Every year, millions of women around the world experience pelvic floor dysfunction. Because the pelvic floor muscles work as part of the waste (excretory) and reproductive systems during urination and sex, pelvic floor dysfunction can co-exist with many other conditions.

It is estimated that 65 percent of American women suffer from urinary incontinence or pelvic pain and that patients wait as long as seven years before receiving treatment. This is what Dr David Gerber, MD, a labiaplasty surgeon and gynecologist specialist in Toronto, hopes to change.

Knowing When to Seek Help

Several symptoms may be a sign that you have pelvic floor dysfunction. If you have any of these symptoms, you should tell your healthcare provider:

Incontinence or an overactive bladder

Frequently urinating and leaking cause women to limit their physical activity. Women can experience incontinence as early as their 20s, but typical patients are active women in their 40s who have had two or three children and are feeling pelvic pressure, fullness, or as if something is ‘falling’, Dr David Gerber says. If you are fearful of leakage when walking, running, or even sneezing, you need to get help.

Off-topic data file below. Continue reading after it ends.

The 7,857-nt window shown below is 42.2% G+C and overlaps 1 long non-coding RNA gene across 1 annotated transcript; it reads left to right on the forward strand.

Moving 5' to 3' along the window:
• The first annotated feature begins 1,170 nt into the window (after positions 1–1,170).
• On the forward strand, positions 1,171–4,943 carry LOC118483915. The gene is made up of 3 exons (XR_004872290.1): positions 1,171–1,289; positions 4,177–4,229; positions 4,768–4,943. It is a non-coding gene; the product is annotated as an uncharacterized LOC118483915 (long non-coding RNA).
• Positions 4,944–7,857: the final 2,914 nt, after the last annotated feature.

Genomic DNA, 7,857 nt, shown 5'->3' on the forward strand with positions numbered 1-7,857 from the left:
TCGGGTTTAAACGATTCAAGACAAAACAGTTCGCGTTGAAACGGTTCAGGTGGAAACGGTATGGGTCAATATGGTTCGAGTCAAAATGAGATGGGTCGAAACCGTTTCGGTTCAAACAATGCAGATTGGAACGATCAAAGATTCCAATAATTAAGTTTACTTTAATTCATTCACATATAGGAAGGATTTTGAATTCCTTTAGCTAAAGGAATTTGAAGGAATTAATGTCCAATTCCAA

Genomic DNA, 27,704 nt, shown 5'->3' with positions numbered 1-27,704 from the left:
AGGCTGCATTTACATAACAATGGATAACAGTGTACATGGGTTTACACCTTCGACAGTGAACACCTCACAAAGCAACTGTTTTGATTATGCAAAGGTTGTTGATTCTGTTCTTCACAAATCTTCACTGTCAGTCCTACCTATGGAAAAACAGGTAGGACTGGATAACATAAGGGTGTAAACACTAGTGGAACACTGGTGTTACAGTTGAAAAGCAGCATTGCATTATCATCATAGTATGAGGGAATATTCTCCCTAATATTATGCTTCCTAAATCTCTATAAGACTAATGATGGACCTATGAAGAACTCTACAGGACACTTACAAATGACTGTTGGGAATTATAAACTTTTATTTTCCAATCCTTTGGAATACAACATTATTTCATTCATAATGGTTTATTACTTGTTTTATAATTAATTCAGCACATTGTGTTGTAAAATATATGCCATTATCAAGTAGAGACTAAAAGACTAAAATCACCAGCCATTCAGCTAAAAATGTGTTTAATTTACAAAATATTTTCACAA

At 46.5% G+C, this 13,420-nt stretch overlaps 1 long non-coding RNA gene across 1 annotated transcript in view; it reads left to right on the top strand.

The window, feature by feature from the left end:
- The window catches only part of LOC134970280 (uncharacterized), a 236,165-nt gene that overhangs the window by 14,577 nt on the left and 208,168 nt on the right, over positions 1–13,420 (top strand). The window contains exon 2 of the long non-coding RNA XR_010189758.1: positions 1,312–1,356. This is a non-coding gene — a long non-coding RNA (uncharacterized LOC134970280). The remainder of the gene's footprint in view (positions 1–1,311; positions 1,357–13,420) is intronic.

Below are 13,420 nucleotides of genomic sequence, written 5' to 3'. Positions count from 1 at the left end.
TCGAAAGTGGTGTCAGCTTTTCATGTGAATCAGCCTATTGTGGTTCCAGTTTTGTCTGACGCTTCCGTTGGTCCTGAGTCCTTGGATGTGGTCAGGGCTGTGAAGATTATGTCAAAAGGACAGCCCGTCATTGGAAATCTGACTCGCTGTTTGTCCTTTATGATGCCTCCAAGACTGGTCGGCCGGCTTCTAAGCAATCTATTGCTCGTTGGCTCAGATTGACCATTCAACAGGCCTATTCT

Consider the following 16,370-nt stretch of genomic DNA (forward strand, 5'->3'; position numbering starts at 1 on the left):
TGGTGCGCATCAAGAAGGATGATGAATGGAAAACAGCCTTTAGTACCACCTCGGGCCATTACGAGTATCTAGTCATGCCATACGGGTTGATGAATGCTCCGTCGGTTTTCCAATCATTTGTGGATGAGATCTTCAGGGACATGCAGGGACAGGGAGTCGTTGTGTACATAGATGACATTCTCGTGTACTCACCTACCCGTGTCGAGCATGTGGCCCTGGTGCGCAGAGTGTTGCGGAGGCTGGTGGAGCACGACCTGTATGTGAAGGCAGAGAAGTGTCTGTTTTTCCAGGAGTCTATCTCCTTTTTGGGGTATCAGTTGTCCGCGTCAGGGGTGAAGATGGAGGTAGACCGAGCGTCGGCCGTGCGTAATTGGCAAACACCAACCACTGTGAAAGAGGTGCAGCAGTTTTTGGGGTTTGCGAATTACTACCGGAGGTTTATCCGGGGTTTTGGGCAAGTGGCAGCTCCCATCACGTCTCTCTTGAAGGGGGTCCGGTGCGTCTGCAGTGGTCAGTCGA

Pain in the lower back or pelvis that improves when lying down

Dr David Gerber, a gynecologist at Meridia Medical, explains that women who feel pelvic pressure or fullness may have vaginal prolapse, which is the equivalent of a vaginal hernia. The condition can be significantly improved through physical therapy or non-invasive surgery.

Pain in the pelvis and pain during sexual activity

As leading labiaplasty surgeon, Dr David Gerber points out, pain is always an indicator of something amiss. The good news is that help is readily available. Physical therapy and non-invasive surgery are great ways to restore the spring in a woman’s step and return her to an active lifestyle.”

It is always gratifying for Dr David Gerber to talk to patients who are able to do the things they enjoy again thanks to his treatment. In his experience, women feel empowered and excited once they have relief from their symptoms.

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